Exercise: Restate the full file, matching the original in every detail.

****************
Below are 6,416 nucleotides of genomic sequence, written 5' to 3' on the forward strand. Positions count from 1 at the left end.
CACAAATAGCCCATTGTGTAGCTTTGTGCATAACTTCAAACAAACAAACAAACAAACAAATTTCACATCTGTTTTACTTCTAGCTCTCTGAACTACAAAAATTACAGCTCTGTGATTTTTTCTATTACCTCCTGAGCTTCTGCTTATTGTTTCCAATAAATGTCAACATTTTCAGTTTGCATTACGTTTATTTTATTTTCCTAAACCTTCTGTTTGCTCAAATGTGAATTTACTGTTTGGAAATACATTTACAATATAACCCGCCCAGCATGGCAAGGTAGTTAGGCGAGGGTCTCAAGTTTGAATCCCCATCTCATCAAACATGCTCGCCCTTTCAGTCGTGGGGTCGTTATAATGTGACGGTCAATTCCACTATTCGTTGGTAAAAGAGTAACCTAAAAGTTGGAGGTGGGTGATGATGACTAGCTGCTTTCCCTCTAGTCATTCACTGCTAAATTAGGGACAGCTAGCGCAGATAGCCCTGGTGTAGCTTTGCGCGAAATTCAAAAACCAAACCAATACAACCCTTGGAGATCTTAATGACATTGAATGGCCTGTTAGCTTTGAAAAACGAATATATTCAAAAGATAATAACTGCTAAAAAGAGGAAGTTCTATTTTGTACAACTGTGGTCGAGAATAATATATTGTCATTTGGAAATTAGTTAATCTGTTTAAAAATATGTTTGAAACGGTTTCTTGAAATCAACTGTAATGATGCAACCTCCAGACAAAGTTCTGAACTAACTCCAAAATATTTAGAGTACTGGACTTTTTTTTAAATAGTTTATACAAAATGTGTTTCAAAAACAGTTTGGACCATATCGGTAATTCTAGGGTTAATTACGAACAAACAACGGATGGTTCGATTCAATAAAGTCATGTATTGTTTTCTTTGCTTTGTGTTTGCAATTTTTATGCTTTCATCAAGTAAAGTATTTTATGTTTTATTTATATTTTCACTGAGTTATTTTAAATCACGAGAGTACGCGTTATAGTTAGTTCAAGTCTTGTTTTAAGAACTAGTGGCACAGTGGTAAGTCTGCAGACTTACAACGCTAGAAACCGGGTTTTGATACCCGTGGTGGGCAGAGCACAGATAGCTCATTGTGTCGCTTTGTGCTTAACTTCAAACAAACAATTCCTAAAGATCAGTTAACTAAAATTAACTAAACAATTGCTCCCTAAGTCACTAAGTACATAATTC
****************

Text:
Below are 6,416 nucleotides of genomic sequence, written 5' to 3' on the forward strand. Positions count from 1 at the left end.
CACAAATAGCCCATTGTGTAGCTTTGTGCATAACTTCAAACAAACAAACAAACAAACAAATTTCACATCTGTTTTACTTCTAGCTCTCTGAACTACAAAAATTACAGCTCTGTGATTTTTTCTATTACCTCCTGAGCTTCTGCTTATTGTTTCCAATAAATGTCAACATTTTCAGTTTGCATTACGTTTATTTTATTTTCCTAAACCTTCTGTTTGCTCAAATGTGAATTTACTGTTTGGAAATACATTTACAATATAACCCGCCCAGCATGGCAAGGTAGTTAGGCGAGGGTCTCAAGTTTGAATCCCCATCTCATCAAACATGCTCGCCCTTTCAGTCGTGGGGTCGTTATAATGTGACGGTCAATTCCACTATTCGTTGGTAAAAGAGTAACCTAAAAGTTGGAGGTGGGTGATGATGACTAGCTGCTTTCCCTCTAGTCATTCACTGCTAAATTAGGGACAGCTAGCGCAGATAGCCCTGGTGTAGCTTTGCGCGAAATTCAAAAACCAAACCAATACAACCCTTGGAGATCTTAATGACATTGAATGGCCTGTTAGCTTTGAAAAACGAATATATTCAAAAGATAATAACTGCTAAAAAGAGGAAGTTCTATTTTGTACAACTGTGGTCGAGAATAATATATTGTCATTTGGAAATTAGTTAATCTGTTTAAAAATATGTTTGAAACGGTTTCTTGAAATCAACTGTAATGATGCAACCTCCAGACAAAGTTCTGAACTAACTCCAAAATATTTAGAGTACTGGACTTTTTTTTAAATAGTTTATACAAAATGTGTTTCAAAAACAGTTTGGACCATATCGGTAATTCTAGGGTTAATTACGAACAAACAACGGATGGTTCGATTCAATAAAGTCATGTATTGTTTTCTTTGCTTTGTGTTTGCAATTTTTATGCTTTCATCAAGTAAAGTATTTTATGTTTTATTTATATTTTCACTGAGTTATTTTAAATCACGAGAGTACGCGTTATAGTTAGTTCAAGTCTTGTTTTAAGAACTAGTGGCACAGTGGTAAGTCTGCAGACTTACAACGCTAGAAACCGGGTTTTGATACCCGTGGTGGGCAGAGCACAGATAGCTCATTGTGTCGCTTTGTGCTTAACTTCAAACAAACAATTCCTAAAGATCAGTTAACTAAAATTAACTAAACAATTGCTCCCTAAGTCACTAAGTACATAATTC